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Thursday, October 25, 2007

Heroes, "The Kindness of Strangers"

How did the last Heroes kick so much ass without even seeing the two most off the wall season-two plot lines (Peter Petrelli’s amnesiac adventures in crime in Ireland and Hiro’s samurai adventures in 17th century Japan)?

It’s only four episodes in and Heroes’ second season (or “Volume 2: Generations”) has already established itself boldly as a separate chapter of the same story started in the first season. The writers have made an effort to put all of their characters in compelling situations that are both very distinct from their season one plot lines and yet expand on what made them interesting characters during the first year.

Gabriel Gray has me most excited right now. It seemed to me that Sylar should have died at the end of last season. He and Linderman were the season villains and it felt right for the story that they should both die and leave season two open to new conflicts. I loved the serial killer story line last year and I thought it got even cooler when Sylar came into his own as a character. Going into the second season, I didn’t want to see that story get worn thin and I also didn’t think a big twist on the character would be credible.

Whoever had the idea to take away his powers is awesome. Sylar was a scary villain last year because he always knew that he was in control. He knew he was smart and powerful and that he had the advantage in any situation. It was his calm during some of his murders that seemed most dangerous. In season two, he knows he’s not that person anymore so clearly that he’s changed his name.

Gabriel Gray is not calm. He’s not calculating or sure of himself. He is disoriented and lost in Mexico with no powers and no explanation. He is still a psychopath, but he’s now impotent to satisfy his lust for power and blood. He is drawn to get back to Mohinder and the rest of the heroes, but what will he do when he gets there and what will happen to him and the twins on the way? I don’t think he even knows. The mystery of how he lost his powers and what was being planned for him in remote Mexico should also prove to be an interesting part of the upcoming season. Like many other story lines in the second season, Gabriel’s seems very unpredictable at the end of the fourth episode.

The Matt Parkman of the first series is now gone from Heroes. Parkman is not struggling with his marriage anymore. He got divorced. Parkman is not struggling with climbing the police ranks anymore. He made detective. Kring and the other writers have made a very conscious choice to eliminate all the tensions from last year before they got worn out.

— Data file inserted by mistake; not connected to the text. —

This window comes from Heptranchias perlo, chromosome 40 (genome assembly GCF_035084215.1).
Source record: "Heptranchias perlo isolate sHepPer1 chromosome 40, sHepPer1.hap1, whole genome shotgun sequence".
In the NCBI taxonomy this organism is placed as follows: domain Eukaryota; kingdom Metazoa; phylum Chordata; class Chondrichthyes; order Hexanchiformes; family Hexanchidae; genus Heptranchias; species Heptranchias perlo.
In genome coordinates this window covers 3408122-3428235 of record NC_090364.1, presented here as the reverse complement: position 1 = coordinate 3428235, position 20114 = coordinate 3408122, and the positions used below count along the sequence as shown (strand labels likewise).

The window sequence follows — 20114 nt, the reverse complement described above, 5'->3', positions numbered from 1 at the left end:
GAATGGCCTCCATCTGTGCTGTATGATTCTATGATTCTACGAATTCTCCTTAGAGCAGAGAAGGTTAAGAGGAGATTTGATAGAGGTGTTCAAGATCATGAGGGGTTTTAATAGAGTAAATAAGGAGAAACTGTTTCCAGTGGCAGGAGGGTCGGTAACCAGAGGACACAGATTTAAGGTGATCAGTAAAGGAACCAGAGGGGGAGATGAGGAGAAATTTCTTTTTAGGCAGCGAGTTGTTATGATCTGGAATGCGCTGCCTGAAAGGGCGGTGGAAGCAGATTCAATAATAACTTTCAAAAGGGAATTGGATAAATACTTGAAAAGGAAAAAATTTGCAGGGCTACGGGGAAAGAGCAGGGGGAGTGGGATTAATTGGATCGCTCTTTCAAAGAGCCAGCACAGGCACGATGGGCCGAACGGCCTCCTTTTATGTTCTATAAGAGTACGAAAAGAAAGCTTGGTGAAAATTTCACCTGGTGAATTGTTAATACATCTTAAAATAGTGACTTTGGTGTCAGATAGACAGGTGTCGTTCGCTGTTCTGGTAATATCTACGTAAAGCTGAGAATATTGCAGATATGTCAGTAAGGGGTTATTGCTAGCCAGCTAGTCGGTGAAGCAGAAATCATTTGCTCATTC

Parkman is the same character we loved from last year, but now he’s got a better story. He made a great Uncle Jessie to Mohinder’s Danny in the odd domestic arrangement they’ve settled into and now they’ve added a very cool and unexpected development not only to the present story, but also to the back story of the Heroes universe: Parkman’s deadbeat dad is scary looking and has several chins and was buddies with all the other old superheroes who have been dying lately and is also the “Nightmare Man” that has been sadistically tormenting Molly in her dreams. This ought to be a great story for Parkman and an unusual one with the complex relationship he has with his dad. How the hell is he supposed to rescue Molly from his dad’s mind? It should be a central story for volume two.

Micah’s cousin Monica is hot and her power is corny, but neither of those things really matter because she had a good story. Heroes has always taken advantage of the fact that they can set their stories anywhere they want and they made a great choice in featuring a specifically post-Katrina New Orleans this week. Part of what makes the show great is that no matter who you are, what you’re about, there’s a story that you can relate to. They have rich characters, poor characters, drug addicts, cheerleaders, characters from all countries of all races.

Besides that, her and Micah’s scenes made for a very tight short story. It was entertaining and it gracefully combined the two stories of Micah, who is getting used to his new life, and his cousin, a brand new character with an interesting and compelling origin story. It displays the amazing and poetic way that the show is able to compliment TV as both an episodic and a serialized medium.

We get exactly what we should from a great show’s second season: story expansion. Micah’s story works well because we know him from last year and it is interesting to see him doing something different, something we can all relate to, getting used to a new home. His cousin’s works because it gives us the excitement that we felt last year in seeing characters discover their new powers. The two stories play off of each other well, particularly in the scene with the pay-per-view wrestling match and the hug between the two characters.

Gabriel, Parkman, and Micah are only three of the show’s plethora of characters who are getting dynamic and fresh stories in volume two. It’s still early in the season, but so far the Heroes team has met, exceeded, or shattered any expectations I’ve had about following up the first season. We’re definitely on the same track and we’re definitely farther along that track then we were last year.

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